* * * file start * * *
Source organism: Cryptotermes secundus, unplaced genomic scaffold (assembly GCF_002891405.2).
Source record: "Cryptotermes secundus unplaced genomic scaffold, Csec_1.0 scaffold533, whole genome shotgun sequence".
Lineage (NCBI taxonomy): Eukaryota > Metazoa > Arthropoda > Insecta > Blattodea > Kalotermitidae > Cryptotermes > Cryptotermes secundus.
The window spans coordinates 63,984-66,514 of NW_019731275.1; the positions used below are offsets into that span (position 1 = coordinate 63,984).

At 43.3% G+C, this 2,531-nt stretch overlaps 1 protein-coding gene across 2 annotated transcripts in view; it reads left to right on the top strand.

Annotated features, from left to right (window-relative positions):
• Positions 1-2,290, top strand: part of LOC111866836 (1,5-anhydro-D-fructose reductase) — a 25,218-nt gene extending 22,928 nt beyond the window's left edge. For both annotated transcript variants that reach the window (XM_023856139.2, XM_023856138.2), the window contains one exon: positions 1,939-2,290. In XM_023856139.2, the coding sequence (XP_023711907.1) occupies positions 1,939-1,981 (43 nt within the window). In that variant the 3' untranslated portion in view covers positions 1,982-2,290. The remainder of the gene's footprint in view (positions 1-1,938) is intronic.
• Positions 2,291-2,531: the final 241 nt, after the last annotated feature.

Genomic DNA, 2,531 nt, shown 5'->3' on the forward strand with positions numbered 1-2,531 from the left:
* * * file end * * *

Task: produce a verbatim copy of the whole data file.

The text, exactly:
Source organism: Cryptotermes secundus, unplaced genomic scaffold (assembly GCF_002891405.2).
Source record: "Cryptotermes secundus unplaced genomic scaffold, Csec_1.0 scaffold533, whole genome shotgun sequence".
Lineage (NCBI taxonomy): Eukaryota > Metazoa > Arthropoda > Insecta > Blattodea > Kalotermitidae > Cryptotermes > Cryptotermes secundus.
The window spans coordinates 63,984-66,514 of NW_019731275.1; the positions used below are offsets into that span (position 1 = coordinate 63,984).

At 43.3% G+C, this 2,531-nt stretch overlaps 1 protein-coding gene across 2 annotated transcripts in view; it reads left to right on the top strand.

Annotated features, from left to right (window-relative positions):
• Positions 1-2,290, top strand: part of LOC111866836 (1,5-anhydro-D-fructose reductase) — a 25,218-nt gene extending 22,928 nt beyond the window's left edge. For both annotated transcript variants that reach the window (XM_023856139.2, XM_023856138.2), the window contains one exon: positions 1,939-2,290. In XM_023856139.2, the coding sequence (XP_023711907.1) occupies positions 1,939-1,981 (43 nt within the window). In that variant the 3' untranslated portion in view covers positions 1,982-2,290. The remainder of the gene's footprint in view (positions 1-1,938) is intronic.
• Positions 2,291-2,531: the final 241 nt, after the last annotated feature.

Genomic DNA, 2,531 nt, shown 5'->3' on the forward strand with positions numbered 1-2,531 from the left: